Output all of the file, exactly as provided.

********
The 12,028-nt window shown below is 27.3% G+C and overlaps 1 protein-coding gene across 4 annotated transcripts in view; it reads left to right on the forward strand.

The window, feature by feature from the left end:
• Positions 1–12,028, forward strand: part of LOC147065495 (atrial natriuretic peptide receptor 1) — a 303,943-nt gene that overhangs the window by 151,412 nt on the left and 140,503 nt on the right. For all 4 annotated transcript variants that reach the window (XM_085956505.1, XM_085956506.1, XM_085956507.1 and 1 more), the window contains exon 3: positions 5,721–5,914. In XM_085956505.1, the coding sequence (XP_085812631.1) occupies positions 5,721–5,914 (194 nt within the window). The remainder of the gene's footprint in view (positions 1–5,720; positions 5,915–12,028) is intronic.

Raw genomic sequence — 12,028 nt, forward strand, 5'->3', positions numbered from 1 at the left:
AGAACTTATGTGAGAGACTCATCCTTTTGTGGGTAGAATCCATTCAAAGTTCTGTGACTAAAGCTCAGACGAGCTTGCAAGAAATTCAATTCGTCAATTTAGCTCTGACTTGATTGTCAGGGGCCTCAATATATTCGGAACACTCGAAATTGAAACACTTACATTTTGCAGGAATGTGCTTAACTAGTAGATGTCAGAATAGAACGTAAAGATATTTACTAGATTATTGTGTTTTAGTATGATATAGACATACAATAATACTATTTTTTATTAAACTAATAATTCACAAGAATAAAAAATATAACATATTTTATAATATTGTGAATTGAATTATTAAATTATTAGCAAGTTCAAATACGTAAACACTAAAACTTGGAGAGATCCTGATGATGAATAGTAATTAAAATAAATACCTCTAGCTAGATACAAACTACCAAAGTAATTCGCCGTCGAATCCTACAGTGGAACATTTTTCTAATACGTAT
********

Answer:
The 12,028-nt window shown below is 27.3% G+C and overlaps 1 protein-coding gene across 4 annotated transcripts in view; it reads left to right on the forward strand.

The window, feature by feature from the left end:
• Positions 1–12,028, forward strand: part of LOC147065495 (atrial natriuretic peptide receptor 1) — a 303,943-nt gene that overhangs the window by 151,412 nt on the left and 140,503 nt on the right. For all 4 annotated transcript variants that reach the window (XM_085956505.1, XM_085956506.1, XM_085956507.1 and 1 more), the window contains exon 3: positions 5,721–5,914. In XM_085956505.1, the coding sequence (XP_085812631.1) occupies positions 5,721–5,914 (194 nt within the window). The remainder of the gene's footprint in view (positions 1–5,720; positions 5,915–12,028) is intronic.

Raw genomic sequence — 12,028 nt, forward strand, 5'->3', positions numbered from 1 at the left:
AGAACTTATGTGAGAGACTCATCCTTTTGTGGGTAGAATCCATTCAAAGTTCTGTGACTAAAGCTCAGACGAGCTTGCAAGAAATTCAATTCGTCAATTTAGCTCTGACTTGATTGTCAGGGGCCTCAATATATTCGGAACACTCGAAATTGAAACACTTACATTTTGCAGGAATGTGCTTAACTAGTAGATGTCAGAATAGAACGTAAAGATATTTACTAGATTATTGTGTTTTAGTATGATATAGACATACAATAATACTATTTTTTATTAAACTAATAATTCACAAGAATAAAAAATATAACATATTTTATAATATTGTGAATTGAATTATTAAATTATTAGCAAGTTCAAATACGTAAACACTAAAACTTGGAGAGATCCTGATGATGAATAGTAATTAAAATAAATACCTCTAGCTAGATACAAACTACCAAAGTAATTCGCCGTCGAATCCTACAGTGGAACATTTTTCTAATACGTAT